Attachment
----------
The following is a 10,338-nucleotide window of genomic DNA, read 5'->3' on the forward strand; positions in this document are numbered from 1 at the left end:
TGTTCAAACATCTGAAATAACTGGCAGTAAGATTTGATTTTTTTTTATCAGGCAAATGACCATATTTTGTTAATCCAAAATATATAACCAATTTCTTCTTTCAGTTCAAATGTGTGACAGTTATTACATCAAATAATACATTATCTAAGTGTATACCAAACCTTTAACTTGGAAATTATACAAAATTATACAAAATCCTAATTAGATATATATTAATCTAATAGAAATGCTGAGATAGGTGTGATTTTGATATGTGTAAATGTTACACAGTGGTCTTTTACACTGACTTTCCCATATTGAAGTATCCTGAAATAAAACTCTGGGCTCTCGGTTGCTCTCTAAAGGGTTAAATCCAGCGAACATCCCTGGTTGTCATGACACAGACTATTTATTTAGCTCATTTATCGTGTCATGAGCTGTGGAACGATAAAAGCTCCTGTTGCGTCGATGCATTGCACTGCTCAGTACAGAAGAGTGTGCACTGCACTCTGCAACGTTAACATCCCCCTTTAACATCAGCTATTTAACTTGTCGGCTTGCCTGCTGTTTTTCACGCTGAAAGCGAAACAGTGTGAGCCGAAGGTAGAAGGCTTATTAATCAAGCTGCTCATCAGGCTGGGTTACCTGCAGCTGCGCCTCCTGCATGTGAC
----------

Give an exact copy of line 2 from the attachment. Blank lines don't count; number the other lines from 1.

TGTTCAAACATCTGAAATAACTGGCAGTAAGATTTGATTTTTTTTTATCAGGCAAATGACCATATTTTGTTAATCCAAAATATATAACCAATTTCTTCTTTCAGTTCAAATGTGTGACAGTTATTACATCAAATAATACATTATCTAAGTGTATACCAAACCTTTAACTTGGAAATTATACAAAATTATACAAAATCCTAATTAGATATATATTAATCTAATAGAAATGCTGAGATAGGTGTGATTTTGATATGTGTAAATGTTACACAGTGGTCTTTTACACTGACTTTCCCATATTGAAGTATCCTGAAATAAAACTCTGGGCTCTCGGTTGCTCTCTAAAGGGTTAAATCCAGCGAACATCCCTGGTTGTCATGACACAGACTATTTATTTAGCTCATTTATCGTGTCATGAGCTGTGGAACGATAAAAGCTCCTGTTGCGTCGATGCATTGCACTGCTCAGTACAGAAGAGTGTGCACTGCACTCTGCAACGTTAACATCCCCCTTTAACATCAGCTATTTAACTTGTCGGCTTGCCTGCTGTTTTTCACGCTGAAAGCGAAACAGTGTGAGCCGAAGGTAGAAGGCTTATTAATCAAGCTGCTCATCAGGCTGGGTTACCTGCAGCTGCGCCTCCTGCATGTGAC